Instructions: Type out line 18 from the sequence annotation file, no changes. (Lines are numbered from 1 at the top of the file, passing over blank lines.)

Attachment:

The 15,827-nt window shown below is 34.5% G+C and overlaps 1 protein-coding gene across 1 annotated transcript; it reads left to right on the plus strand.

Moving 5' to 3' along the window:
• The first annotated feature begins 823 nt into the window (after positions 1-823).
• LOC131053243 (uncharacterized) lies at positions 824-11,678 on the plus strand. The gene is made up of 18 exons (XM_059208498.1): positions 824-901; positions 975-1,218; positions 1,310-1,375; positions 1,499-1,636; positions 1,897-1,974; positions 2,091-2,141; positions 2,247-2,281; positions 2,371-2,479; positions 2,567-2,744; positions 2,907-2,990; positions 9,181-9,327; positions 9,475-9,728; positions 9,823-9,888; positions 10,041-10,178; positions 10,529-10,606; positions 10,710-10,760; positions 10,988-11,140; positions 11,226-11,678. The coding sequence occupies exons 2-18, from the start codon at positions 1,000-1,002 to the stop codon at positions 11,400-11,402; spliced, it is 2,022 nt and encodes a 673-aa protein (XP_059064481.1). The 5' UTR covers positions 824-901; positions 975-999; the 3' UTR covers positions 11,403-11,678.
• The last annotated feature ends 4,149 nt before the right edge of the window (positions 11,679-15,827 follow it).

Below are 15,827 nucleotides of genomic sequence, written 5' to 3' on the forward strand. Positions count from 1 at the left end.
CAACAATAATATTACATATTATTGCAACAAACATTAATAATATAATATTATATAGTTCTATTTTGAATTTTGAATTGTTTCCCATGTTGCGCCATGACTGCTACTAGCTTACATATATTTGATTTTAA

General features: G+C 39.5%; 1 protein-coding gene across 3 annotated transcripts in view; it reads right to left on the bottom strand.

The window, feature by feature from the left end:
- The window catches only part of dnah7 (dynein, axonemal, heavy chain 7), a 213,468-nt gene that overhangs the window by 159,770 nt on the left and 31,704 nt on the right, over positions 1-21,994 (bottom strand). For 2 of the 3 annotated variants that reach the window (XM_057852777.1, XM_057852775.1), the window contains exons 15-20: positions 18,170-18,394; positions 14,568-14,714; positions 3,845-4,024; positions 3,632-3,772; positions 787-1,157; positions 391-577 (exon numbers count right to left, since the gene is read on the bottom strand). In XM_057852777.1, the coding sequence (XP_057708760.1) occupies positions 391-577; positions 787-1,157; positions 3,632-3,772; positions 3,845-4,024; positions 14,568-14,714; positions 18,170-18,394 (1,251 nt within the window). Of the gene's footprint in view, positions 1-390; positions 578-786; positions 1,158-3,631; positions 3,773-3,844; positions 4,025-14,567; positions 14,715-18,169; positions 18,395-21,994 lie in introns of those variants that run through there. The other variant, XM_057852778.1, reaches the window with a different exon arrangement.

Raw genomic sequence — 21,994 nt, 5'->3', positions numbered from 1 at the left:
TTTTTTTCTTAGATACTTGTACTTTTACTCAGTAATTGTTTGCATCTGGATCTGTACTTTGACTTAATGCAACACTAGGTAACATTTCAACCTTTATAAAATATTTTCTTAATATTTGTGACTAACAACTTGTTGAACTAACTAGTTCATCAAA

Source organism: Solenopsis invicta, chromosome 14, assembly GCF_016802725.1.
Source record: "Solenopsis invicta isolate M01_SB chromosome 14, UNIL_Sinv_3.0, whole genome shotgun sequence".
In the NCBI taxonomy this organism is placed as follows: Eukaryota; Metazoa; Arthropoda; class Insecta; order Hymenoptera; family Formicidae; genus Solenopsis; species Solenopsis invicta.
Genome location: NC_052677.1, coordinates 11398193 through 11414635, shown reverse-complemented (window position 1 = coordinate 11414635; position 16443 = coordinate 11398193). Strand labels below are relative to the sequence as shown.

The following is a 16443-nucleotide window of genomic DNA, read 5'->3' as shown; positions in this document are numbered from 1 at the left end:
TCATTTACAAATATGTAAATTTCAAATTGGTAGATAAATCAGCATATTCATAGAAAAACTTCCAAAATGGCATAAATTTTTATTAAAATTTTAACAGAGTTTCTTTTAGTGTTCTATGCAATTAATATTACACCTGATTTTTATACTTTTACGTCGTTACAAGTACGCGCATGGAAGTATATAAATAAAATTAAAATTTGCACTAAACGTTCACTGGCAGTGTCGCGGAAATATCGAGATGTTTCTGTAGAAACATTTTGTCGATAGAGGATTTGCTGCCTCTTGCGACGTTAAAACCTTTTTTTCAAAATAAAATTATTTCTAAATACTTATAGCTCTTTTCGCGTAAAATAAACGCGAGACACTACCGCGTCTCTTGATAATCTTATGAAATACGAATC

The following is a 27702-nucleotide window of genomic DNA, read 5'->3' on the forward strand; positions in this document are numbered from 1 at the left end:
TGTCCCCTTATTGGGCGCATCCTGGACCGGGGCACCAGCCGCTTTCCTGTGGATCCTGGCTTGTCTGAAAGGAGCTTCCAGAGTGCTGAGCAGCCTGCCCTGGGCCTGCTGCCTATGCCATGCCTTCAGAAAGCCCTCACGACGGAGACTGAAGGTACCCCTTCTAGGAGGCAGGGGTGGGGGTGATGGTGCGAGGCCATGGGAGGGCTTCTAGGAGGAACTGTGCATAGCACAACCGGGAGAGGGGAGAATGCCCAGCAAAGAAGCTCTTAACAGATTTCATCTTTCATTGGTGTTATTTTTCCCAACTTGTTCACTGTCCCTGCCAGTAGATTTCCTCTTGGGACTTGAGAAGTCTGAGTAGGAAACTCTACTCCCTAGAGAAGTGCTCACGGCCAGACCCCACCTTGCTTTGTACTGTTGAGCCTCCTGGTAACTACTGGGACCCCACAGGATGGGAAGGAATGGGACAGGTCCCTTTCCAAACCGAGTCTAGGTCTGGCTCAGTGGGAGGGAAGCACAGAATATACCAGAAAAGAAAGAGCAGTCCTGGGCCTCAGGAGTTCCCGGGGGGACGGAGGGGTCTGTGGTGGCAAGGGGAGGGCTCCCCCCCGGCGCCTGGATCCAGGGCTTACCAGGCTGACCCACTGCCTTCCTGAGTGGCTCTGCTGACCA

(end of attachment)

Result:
TCATTTACAAATATGTAAATTTCAAATTGGTAGATAAATCAGCATATTCATAGAAAAACTTCCAAAATGGCATAAATTTTTATTAAAATTTTAACAGAGTTTCTTTTAGTGTTCTATGCAATTAATATTACACCTGATTTTTATACTTTTACGTCGTTACAAGTACGCGCATGGAAGTATATAAATAAAATTAAAATTTGCACTAAACGTTCACTGGCAGTGTCGCGGAAATATCGAGATGTTTCTGTAGAAACATTTTGTCGATAGAGGATTTGCTGCCTCTTGCGACGTTAAAACCTTTTTTTCAAAATAAAATTATTTCTAAATACTTATAGCTCTTTTCGCGTAAAATAAACGCGAGACACTACCGCGTCTCTTGATAATCTTATGAAATACGAATC